Lecture 3 - Page 8 : 42
 Functional Programming in SchemeName binding, Recursion, Iteration, and Continuations * Name binding constructs The let name binding expression The equivalent meaning of let Examples with let name binding The let* name binding construct An example with let* The letrec namebinding construct LAML time functions * Conditional expressions Conditional expressions Examples with if Example with cond: leap-year? Example with cond: american-time Example with cond: as-string * Recursion and iteration Recursion List processing Tree processing (1) Tree processing (2) Recursion versus iteration Example of recursion: number-interval Examples of recursion: string-merge Examples with recursion: string-of-char-list? Exercises * Example of recursion: Hilbert Curves Hilbert Curves Building Hilbert Curves of order 1 Building Hilbert Curves of order 2 Building Hilbert Curves of order 3 Building Hilbert Curves of order 4 A program making Hilbert Curves * Continuations Introduction and motivation The catch and throw idea A catch and throw example The intuition behind continuations Being more precise The capturing of continuations Capturing, storing, and applying continuations Use of continuations for escaping purposes Practical example: Length of an improper list Practical example: Searching a binary tree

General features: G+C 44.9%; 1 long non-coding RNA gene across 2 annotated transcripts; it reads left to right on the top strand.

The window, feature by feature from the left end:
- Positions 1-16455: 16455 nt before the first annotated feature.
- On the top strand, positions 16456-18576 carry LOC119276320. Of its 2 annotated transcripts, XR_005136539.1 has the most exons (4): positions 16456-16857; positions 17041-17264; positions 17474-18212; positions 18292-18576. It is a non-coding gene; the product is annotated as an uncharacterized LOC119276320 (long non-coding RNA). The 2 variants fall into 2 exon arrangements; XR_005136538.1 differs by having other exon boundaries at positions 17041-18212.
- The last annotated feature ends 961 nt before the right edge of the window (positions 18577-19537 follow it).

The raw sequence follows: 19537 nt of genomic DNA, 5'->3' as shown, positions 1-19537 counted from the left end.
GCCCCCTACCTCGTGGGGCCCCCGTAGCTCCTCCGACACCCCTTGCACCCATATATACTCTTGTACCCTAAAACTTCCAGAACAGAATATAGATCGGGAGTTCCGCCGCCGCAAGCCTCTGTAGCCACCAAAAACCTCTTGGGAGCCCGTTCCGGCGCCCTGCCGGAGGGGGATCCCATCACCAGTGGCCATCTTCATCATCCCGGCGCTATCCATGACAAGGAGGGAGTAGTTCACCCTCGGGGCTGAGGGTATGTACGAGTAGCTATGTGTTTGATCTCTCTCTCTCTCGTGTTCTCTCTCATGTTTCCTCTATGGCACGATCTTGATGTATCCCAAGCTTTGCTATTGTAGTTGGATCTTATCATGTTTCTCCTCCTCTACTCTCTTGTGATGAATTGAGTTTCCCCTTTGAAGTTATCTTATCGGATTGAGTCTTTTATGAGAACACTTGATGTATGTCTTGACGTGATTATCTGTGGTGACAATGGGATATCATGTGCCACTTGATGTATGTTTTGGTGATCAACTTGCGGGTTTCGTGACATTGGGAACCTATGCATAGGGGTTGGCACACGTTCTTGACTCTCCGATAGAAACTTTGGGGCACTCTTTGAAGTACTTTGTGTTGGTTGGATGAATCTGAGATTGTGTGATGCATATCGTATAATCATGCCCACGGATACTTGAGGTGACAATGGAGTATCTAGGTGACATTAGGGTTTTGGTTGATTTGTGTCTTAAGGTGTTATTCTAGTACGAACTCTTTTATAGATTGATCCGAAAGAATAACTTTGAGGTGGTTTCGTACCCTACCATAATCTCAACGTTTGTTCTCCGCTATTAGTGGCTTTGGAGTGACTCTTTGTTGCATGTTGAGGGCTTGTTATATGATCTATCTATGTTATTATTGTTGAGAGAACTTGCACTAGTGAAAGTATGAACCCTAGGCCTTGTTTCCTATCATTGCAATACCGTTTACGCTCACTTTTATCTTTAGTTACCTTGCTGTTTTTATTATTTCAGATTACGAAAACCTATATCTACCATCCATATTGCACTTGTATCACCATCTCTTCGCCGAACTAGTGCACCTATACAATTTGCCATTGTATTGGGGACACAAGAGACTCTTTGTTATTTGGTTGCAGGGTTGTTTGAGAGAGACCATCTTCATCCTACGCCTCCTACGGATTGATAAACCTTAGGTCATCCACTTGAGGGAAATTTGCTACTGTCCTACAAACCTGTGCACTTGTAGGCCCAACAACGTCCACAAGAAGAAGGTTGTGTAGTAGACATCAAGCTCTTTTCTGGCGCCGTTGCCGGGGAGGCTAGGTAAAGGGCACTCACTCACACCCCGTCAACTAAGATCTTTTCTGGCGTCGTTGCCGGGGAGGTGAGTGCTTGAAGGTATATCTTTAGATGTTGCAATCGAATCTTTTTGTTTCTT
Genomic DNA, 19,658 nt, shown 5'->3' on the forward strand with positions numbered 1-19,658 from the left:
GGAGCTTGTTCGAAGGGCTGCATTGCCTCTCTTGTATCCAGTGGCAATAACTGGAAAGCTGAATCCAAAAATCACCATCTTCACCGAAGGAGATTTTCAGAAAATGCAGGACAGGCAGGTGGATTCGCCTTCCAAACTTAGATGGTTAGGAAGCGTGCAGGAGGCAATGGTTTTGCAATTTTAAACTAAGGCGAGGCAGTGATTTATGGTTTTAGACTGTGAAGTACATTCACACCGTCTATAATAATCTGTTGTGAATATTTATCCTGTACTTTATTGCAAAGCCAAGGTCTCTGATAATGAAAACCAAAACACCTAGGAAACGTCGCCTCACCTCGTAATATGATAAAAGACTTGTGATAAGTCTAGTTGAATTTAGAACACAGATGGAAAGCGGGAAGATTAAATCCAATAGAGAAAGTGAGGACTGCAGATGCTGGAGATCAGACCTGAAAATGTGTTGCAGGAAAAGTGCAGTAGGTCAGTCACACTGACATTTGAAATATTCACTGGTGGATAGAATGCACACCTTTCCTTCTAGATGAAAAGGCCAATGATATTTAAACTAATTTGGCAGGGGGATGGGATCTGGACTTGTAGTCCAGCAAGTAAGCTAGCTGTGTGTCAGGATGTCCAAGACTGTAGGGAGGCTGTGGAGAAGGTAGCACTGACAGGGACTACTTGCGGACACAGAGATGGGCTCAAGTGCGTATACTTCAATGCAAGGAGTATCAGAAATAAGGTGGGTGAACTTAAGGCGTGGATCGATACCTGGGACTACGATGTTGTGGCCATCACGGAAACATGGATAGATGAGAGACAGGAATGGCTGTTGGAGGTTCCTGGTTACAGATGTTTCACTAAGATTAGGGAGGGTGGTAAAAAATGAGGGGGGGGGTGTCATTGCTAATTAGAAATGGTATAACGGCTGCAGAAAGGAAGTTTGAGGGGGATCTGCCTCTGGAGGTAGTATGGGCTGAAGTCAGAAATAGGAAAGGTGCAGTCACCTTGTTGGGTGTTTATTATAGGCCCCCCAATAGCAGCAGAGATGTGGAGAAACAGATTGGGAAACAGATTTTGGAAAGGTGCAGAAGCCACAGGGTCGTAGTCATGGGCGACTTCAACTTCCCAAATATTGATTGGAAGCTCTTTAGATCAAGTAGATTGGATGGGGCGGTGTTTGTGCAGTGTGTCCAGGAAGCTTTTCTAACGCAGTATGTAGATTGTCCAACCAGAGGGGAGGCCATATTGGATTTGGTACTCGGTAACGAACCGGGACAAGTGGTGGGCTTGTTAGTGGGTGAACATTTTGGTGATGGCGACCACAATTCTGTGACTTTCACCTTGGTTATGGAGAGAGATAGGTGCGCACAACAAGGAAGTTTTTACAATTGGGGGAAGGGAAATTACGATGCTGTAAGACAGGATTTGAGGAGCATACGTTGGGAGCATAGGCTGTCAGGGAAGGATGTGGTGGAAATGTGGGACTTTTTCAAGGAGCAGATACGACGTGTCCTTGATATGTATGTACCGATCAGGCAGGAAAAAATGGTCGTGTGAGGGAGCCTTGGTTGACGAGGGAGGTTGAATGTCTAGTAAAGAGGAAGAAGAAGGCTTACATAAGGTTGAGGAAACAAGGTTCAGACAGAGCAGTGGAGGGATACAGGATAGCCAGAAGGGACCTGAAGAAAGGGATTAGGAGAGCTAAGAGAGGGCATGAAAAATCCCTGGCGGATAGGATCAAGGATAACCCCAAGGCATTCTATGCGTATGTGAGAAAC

LAML time functions The function how-many-days-hours-minutes-seconds is part of the LAML time library, which we here illustrate by means of a number of examples.
 Expression Value `(current-time)` `999789132` `(time-decode 1000000000)` `(2001 9 9 3 46 40)` `(time-decode 0)` `(1970 1 1 2 0 0)` `(time-interval 1000000000)` `(31 8 2 5 1 46 40)` `(weekday (current-time))` `Thursday` `(danish-week-number (current-time))` `36`

Example use of some of the LAML time library functions